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Got A Signing Bonus From Lehman Brothers? Yeah We're Gonna Need That Back

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Were you a member of an elite group of individuals taken before their time known as the Lehman Brothers associate class of 2008? Were you robbed of the chance to toil under the Gorilla for more than a few weeks because oops the firm went out of business? (And speaking of that: do you blame yourself? Dick Fuld certainly does.) Those $40k signing bonuses you got and probably already spent are going to need to be paid back, ASAP.

The requests are allegedly coming from PricewaterhouseCoopers, which is administering Lehman's estate in the UK. "More than 60% of my class received this letter around two weeks ago," says one former Lehman associate. "We're seeking legal opinions on whether we have to pay it back."

Elaine Aarons, a partners who acts for senior executives at law firm Withers, says PWC might be able to extract the money from the unfortunate associates if the contracts were worded so that the loans were repayable if they simply weren't in employment with Lehman 12 months on.
"Whilst it may seem unreasonable on a common sense basis to have to repay something that you've probably already spent when you have done nothing wrong, it's not impossible that on a strict reading of the contract events have triggered the conditions in which a repayment would occur."

Former Lehman associates allegedly being asked to repay $40k
[eFC via BI]


Some Lehman Brothers Alums Doing Demonstrably Better Than Others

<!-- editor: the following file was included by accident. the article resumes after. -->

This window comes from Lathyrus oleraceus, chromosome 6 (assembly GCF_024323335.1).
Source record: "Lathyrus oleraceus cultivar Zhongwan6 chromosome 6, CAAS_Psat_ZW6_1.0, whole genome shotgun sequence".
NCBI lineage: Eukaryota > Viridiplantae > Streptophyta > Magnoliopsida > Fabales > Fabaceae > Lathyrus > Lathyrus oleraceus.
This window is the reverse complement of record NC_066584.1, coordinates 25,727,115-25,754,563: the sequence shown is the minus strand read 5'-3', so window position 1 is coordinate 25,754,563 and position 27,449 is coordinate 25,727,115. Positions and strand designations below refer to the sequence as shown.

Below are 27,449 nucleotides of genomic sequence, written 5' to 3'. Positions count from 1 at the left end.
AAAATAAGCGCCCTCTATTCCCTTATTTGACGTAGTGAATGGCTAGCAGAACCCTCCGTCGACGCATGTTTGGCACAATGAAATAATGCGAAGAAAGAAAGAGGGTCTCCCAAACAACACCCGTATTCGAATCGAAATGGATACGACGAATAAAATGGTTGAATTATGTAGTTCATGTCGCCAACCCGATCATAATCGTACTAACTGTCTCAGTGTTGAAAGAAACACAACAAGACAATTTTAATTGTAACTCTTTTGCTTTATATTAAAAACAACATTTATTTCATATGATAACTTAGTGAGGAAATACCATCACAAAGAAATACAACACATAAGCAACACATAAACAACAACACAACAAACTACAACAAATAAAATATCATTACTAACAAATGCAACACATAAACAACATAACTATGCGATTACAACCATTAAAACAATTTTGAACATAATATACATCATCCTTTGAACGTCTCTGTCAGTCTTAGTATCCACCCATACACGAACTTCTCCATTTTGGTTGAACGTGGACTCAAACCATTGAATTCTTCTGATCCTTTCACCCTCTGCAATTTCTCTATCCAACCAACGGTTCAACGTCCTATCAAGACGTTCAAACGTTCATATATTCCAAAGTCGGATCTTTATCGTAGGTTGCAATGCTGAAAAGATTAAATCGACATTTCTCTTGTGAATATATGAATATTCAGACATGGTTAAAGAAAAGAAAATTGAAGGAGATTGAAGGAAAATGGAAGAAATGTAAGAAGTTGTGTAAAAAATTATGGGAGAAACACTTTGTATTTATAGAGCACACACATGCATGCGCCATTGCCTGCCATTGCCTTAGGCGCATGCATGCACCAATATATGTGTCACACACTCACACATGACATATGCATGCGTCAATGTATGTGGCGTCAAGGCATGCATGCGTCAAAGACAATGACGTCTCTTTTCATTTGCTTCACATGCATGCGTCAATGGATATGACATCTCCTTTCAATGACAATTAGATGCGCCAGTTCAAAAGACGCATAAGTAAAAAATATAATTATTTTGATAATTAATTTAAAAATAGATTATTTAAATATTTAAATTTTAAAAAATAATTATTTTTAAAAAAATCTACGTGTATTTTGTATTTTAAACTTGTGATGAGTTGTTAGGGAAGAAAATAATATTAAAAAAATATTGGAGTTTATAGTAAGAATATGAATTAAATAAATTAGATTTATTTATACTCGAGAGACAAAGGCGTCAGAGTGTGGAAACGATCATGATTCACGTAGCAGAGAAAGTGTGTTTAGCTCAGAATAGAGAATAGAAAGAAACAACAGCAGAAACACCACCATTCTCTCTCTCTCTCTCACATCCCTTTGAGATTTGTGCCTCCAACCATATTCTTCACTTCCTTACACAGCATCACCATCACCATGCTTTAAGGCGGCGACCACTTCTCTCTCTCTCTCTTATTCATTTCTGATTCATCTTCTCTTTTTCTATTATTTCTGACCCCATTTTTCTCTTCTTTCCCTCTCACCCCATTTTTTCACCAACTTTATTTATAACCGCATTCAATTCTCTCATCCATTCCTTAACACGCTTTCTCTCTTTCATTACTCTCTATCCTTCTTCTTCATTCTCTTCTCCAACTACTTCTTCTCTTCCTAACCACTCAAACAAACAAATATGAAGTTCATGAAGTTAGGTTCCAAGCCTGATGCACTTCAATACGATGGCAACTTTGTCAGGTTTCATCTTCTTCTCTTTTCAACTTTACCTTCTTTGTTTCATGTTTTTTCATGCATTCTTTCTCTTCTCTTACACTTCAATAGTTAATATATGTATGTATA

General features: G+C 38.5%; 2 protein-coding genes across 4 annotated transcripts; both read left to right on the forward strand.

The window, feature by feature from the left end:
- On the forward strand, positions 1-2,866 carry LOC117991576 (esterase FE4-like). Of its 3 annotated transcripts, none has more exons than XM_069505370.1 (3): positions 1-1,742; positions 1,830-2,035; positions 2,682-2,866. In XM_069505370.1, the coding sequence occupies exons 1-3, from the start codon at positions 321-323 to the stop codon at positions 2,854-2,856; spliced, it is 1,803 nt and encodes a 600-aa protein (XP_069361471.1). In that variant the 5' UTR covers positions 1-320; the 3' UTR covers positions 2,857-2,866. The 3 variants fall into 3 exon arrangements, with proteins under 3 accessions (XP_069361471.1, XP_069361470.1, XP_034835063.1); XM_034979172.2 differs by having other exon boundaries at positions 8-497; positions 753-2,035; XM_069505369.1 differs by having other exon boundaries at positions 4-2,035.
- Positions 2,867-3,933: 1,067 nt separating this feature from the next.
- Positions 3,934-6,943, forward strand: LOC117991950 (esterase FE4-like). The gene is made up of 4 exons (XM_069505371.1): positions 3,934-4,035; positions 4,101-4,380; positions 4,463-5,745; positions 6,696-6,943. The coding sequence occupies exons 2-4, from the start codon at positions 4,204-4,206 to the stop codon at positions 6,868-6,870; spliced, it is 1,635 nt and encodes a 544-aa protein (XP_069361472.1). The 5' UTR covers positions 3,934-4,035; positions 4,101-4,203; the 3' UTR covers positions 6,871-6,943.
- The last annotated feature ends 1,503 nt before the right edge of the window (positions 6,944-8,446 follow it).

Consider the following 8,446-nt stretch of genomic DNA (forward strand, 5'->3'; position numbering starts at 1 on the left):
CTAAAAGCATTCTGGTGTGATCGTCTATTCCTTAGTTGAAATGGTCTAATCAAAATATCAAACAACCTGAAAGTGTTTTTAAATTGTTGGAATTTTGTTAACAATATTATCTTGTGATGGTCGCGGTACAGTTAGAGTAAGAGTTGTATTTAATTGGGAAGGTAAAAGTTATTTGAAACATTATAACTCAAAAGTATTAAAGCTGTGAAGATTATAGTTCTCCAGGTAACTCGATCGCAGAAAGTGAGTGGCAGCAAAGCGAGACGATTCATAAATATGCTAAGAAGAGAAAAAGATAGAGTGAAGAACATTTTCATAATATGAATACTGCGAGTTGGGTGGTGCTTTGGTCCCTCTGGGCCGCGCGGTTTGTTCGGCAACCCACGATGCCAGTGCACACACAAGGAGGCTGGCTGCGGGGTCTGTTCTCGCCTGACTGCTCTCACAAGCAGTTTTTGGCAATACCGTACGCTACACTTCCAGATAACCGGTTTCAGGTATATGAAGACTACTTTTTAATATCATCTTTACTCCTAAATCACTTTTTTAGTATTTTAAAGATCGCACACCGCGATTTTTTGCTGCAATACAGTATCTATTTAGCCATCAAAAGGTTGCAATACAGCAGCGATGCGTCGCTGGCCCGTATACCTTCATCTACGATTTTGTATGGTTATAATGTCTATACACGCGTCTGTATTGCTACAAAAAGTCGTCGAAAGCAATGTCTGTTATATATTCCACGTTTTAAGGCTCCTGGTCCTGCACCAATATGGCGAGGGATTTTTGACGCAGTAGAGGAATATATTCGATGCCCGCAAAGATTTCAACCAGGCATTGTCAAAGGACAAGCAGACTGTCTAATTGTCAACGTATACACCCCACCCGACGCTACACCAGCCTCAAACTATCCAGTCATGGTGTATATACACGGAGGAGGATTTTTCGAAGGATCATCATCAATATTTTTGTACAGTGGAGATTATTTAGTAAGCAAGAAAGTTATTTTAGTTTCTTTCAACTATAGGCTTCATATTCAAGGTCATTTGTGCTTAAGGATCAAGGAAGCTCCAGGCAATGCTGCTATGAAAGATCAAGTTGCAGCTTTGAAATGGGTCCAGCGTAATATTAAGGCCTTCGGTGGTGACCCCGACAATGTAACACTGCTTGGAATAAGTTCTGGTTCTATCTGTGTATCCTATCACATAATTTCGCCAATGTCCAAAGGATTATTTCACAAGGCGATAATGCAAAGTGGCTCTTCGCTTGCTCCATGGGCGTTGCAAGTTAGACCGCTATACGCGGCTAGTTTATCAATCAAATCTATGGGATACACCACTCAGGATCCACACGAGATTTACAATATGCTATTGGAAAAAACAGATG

Joe Gregory has been forced to put his Long Island-chic manse on the market. Dick Fuld's been pounding the pavement for months with nothing to show for it.  Bella is still dead. Not a lot to celebrate and yet some people have managed to do pretty okay for themselves despite having spent time at 745 7th Avenue. Erin Callan, as may have heard, is happily married to firefighter Anthony Montella and living in a $3.9 million house in the Hamptons and Evelyn Stevens, who actually worked at another firm before leaving Wall Street but should know that if you so much as set foot in the lobby of the building, you'll be branded a Lehman Brother or Sister for life, just competed in her first Olympics and no longer counts herself among financial services employees who spend their days fantasizing about a life that doesn't so closely resemble hell. The 5-foot-5 (1.7-meter) Stevens said she’s using savings from banking bonuses to “cushion” the blow of lower earnings. She began her career as an investment-banking analyst at Lehman Brothers Inc., leaving in 2007 before the bank collapsed. “I was able to save a lot of my bonuses,” Stevens said. “I don’t have to survive on a $10,000 or $8,000 purse from cycling. If I hadn’t been in investment banking, I wouldn’t have been able to be at the Olympics.” She was 24th in yesterday’s Olympic women’s road race, finishing among a group including teammate Shelley Olds that was 27 seconds behind gold-medal winner Marianne Voss of the Netherlands. There were 66 riders at the start. While there’s a “big discrepancy” from what she once earned, Stevens said her quality of life has improved. After leaving behind a 90-hour working week in banking, she lives in Girona, Spain during the European racing season and Boulder, Colorado. “In New York there’s pressure, and it’s kind of negative, everyone was stressed,” Stevens, dressed in U.S. team tracksuit and lycra three-quarter length pants at the London Olympic Park, said July 27. “I don’t get so much money now but my quality of living has gone up.” Ex-Lehman Banker Parlays Bonuses Into Cycling Berth At Olympics [Bloomberg]